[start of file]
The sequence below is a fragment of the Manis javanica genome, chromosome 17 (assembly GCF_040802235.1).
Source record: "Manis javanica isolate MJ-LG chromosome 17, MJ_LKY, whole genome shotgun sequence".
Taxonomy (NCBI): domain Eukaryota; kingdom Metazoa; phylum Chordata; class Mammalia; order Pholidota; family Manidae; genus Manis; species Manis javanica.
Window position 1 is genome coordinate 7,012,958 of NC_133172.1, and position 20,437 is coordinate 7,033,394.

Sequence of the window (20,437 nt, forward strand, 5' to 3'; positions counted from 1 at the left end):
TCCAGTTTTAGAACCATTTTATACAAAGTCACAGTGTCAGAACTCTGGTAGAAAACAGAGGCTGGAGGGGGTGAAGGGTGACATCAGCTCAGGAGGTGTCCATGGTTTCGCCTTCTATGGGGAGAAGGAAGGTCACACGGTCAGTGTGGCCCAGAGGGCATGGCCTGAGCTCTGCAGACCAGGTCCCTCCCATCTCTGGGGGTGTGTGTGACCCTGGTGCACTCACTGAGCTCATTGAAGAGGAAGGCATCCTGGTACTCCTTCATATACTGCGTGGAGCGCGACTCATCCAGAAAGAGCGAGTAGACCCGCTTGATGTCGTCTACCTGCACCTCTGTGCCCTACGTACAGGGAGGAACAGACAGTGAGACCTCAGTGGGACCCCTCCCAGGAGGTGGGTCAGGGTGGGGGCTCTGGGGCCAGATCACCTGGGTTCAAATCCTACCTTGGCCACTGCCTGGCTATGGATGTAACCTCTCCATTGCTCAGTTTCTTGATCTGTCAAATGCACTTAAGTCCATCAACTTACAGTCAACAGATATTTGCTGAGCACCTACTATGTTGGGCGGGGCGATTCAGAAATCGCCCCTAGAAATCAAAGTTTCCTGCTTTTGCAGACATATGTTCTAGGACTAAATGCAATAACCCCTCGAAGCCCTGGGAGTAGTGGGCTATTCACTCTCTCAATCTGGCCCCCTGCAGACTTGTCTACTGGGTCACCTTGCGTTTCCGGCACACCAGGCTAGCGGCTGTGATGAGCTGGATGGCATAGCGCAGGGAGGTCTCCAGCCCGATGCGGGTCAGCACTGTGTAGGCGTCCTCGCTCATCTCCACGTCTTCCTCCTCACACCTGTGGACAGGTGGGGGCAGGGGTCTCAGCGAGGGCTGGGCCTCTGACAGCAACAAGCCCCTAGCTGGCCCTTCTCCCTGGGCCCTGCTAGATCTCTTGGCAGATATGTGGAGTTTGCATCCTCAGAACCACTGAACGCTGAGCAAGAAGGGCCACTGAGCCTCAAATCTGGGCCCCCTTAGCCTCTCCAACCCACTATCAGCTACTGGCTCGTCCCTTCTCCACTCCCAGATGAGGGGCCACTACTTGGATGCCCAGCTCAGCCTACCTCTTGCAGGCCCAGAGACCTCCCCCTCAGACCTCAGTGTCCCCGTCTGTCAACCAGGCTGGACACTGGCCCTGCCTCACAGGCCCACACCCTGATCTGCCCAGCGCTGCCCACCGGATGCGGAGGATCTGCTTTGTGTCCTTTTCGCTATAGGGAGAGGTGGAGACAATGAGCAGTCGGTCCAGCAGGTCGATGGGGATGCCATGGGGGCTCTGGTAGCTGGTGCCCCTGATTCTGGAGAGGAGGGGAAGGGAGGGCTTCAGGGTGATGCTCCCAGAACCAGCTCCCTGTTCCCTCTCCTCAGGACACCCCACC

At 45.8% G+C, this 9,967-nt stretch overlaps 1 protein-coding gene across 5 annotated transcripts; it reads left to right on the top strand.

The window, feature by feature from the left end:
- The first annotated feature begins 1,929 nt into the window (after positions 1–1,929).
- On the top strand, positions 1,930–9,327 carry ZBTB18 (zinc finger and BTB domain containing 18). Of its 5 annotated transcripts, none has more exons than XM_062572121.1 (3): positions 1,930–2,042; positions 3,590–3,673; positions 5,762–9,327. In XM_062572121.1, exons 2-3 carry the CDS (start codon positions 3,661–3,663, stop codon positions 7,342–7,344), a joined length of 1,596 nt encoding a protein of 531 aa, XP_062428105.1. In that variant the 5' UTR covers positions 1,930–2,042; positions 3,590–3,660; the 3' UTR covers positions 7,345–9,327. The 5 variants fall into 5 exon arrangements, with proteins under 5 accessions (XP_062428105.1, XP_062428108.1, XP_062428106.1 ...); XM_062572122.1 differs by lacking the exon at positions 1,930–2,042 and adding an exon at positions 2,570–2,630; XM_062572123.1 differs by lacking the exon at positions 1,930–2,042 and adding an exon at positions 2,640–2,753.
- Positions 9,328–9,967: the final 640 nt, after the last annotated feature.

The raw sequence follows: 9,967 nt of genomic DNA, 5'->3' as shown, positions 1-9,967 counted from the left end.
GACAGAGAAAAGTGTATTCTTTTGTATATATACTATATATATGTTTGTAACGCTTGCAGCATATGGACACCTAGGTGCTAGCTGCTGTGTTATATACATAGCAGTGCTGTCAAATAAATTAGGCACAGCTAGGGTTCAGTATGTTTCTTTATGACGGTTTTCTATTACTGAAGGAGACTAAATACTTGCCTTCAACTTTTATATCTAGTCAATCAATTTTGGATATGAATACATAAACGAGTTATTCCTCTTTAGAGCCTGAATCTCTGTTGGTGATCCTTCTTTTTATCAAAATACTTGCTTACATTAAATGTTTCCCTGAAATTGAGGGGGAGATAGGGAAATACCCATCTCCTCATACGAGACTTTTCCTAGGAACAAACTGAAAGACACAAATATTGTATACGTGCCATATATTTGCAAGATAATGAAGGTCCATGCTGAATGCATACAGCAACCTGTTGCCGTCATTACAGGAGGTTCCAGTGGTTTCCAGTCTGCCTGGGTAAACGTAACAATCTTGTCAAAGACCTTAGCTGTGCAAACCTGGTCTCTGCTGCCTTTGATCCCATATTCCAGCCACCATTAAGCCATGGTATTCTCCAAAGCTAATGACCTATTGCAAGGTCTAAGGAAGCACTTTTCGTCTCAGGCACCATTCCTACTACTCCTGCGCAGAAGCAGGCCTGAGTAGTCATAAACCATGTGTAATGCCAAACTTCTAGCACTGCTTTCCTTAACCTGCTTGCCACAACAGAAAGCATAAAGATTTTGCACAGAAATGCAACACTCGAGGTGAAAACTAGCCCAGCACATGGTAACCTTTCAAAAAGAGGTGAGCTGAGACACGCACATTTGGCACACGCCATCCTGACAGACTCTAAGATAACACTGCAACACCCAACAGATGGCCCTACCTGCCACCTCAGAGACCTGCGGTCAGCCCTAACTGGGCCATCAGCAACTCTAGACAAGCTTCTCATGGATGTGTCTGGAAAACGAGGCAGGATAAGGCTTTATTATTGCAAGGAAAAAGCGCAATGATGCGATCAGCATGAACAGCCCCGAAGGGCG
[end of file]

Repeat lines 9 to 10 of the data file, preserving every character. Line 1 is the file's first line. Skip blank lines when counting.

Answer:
- The first annotated feature begins 1,929 nt into the window (after positions 1–1,929).
- On the top strand, positions 1,930–9,327 carry ZBTB18 (zinc finger and BTB domain containing 18). Of its 5 annotated transcripts, none has more exons than XM_062572121.1 (3): positions 1,930–2,042; positions 3,590–3,673; positions 5,762–9,327. In XM_062572121.1, exons 2-3 carry the CDS (start codon positions 3,661–3,663, stop codon positions 7,342–7,344), a joined length of 1,596 nt encoding a protein of 531 aa, XP_062428105.1. In that variant the 5' UTR covers positions 1,930–2,042; positions 3,590–3,660; the 3' UTR covers positions 7,345–9,327. The 5 variants fall into 5 exon arrangements, with proteins under 5 accessions (XP_062428105.1, XP_062428108.1, XP_062428106.1 ...); XM_062572122.1 differs by lacking the exon at positions 1,930–2,042 and adding an exon at positions 2,570–2,630; XM_062572123.1 differs by lacking the exon at positions 1,930–2,042 and adding an exon at positions 2,640–2,753.